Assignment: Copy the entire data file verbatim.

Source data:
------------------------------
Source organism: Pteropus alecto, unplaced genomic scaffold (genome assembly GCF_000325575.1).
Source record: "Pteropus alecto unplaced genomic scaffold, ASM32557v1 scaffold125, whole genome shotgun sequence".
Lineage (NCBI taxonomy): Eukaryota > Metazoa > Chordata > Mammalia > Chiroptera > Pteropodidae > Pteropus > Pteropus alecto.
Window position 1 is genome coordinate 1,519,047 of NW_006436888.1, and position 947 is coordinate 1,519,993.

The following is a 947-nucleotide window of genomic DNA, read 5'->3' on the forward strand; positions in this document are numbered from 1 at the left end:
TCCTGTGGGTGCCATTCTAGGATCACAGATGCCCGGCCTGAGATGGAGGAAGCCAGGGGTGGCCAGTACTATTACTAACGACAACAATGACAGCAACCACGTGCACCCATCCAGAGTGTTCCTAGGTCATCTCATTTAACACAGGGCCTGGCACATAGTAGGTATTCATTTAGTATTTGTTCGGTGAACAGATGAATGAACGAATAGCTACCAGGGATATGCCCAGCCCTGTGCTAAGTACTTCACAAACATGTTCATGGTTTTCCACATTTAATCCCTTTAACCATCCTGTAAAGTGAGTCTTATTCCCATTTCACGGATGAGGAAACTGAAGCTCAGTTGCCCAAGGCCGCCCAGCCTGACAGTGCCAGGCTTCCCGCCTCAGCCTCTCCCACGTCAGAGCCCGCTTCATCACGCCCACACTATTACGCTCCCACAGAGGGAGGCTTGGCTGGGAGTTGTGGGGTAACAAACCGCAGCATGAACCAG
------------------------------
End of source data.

Source organism: Pteropus alecto, unplaced genomic scaffold (genome assembly GCF_000325575.1).
Source record: "Pteropus alecto unplaced genomic scaffold, ASM32557v1 scaffold125, whole genome shotgun sequence".
Lineage (NCBI taxonomy): Eukaryota > Metazoa > Chordata > Mammalia > Chiroptera > Pteropodidae > Pteropus > Pteropus alecto.
Window position 1 is genome coordinate 1,519,047 of NW_006436888.1, and position 947 is coordinate 1,519,993.

The following is a 947-nucleotide window of genomic DNA, read 5'->3' on the forward strand; positions in this document are numbered from 1 at the left end:
TCCTGTGGGTGCCATTCTAGGATCACAGATGCCCGGCCTGAGATGGAGGAAGCCAGGGGTGGCCAGTACTATTACTAACGACAACAATGACAGCAACCACGTGCACCCATCCAGAGTGTTCCTAGGTCATCTCATTTAACACAGGGCCTGGCACATAGTAGGTATTCATTTAGTATTTGTTCGGTGAACAGATGAATGAACGAATAGCTACCAGGGATATGCCCAGCCCTGTGCTAAGTACTTCACAAACATGTTCATGGTTTTCCACATTTAATCCCTTTAACCATCCTGTAAAGTGAGTCTTATTCCCATTTCACGGATGAGGAAACTGAAGCTCAGTTGCCCAAGGCCGCCCAGCCTGACAGTGCCAGGCTTCCCGCCTCAGCCTCTCCCACGTCAGAGCCCGCTTCATCACGCCCACACTATTACGCTCCCACAGAGGGAGGCTTGGCTGGGAGTTGTGGGGTAACAAACCGCAGCATGAACCAG